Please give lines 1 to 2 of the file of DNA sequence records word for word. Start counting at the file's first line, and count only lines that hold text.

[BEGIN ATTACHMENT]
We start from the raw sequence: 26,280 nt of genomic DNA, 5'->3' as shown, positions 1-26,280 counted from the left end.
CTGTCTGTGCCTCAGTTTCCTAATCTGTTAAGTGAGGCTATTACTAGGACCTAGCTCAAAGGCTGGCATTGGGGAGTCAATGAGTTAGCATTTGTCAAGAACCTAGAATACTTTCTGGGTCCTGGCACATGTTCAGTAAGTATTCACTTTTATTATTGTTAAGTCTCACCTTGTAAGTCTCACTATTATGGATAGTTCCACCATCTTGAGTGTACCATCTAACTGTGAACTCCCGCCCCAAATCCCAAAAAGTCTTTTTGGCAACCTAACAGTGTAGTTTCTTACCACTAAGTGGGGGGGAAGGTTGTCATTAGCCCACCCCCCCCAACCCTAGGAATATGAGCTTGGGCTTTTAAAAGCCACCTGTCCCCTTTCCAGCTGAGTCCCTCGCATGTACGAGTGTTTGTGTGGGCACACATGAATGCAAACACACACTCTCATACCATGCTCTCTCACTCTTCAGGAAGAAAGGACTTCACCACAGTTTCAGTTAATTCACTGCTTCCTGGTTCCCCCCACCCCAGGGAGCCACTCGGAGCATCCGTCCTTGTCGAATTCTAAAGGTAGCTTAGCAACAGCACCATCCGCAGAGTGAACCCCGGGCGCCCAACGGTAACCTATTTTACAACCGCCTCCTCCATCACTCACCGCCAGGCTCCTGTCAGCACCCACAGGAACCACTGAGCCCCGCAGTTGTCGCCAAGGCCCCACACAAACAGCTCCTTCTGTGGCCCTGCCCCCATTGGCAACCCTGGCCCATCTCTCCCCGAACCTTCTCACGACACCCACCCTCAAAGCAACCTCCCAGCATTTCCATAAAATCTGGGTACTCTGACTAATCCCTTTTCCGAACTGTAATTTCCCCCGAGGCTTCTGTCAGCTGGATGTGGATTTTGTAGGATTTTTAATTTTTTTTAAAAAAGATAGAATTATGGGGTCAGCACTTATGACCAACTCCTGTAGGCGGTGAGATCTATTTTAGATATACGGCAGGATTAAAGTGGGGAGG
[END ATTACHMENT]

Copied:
We start from the raw sequence: 26,280 nt of genomic DNA, 5'->3' as shown, positions 1-26,280 counted from the left end.
CTGTCTGTGCCTCAGTTTCCTAATCTGTTAAGTGAGGCTATTACTAGGACCTAGCTCAAAGGCTGGCATTGGGGAGTCAATGAGTTAGCATTTGTCAAGAACCTAGAATACTTTCTGGGTCCTGGCACATGTTCAGTAAGTATTCACTTTTATTATTGTTAAGTCTCACCTTGTAAGTCTCACTATTATGGATAGTTCCACCATCTTGAGTGTACCATCTAACTGTGAACTCCCGCCCCAAATCCCAAAAAGTCTTTTTGGCAACCTAACAGTGTAGTTTCTTACCACTAAGTGGGGGGGAAGGTTGTCATTAGCCCACCCCCCCCAACCCTAGGAATATGAGCTTGGGCTTTTAAAAGCCACCTGTCCCCTTTCCAGCTGAGTCCCTCGCATGTACGAGTGTTTGTGTGGGCACACATGAATGCAAACACACACTCTCATACCATGCTCTCTCACTCTTCAGGAAGAAAGGACTTCACCACAGTTTCAGTTAATTCACTGCTTCCTGGTTCCCCCCACCCCAGGGAGCCACTCGGAGCATCCGTCCTTGTCGAATTCTAAAGGTAGCTTAGCAACAGCACCATCCGCAGAGTGAACCCCGGGCGCCCAACGGTAACCTATTTTACAACCGCCTCCTCCATCACTCACCGCCAGGCTCCTGTCAGCACCCACAGGAACCACTGAGCCCCGCAGTTGTCGCCAAGGCCCCACACAAACAGCTCCTTCTGTGGCCCTGCCCCCATTGGCAACCCTGGCCCATCTCTCCCCGAACCTTCTCACGACACCCACCCTCAAAGCAACCTCCCAGCATTTCCATAAAATCTGGGTACTCTGACTAATCCCTTTTCCGAACTGTAATTTCCCCCGAGGCTTCTGTCAGCTGGATGTGGATTTTGTAGGATTTTTAATTTTTTTTAAAAAAGATAGAATTATGGGGTCAGCACTTATGACCAACTCCTGTAGGCGGTGAGATCTATTTTAGATATACGGCAGGATTAAAGTGGGGAGG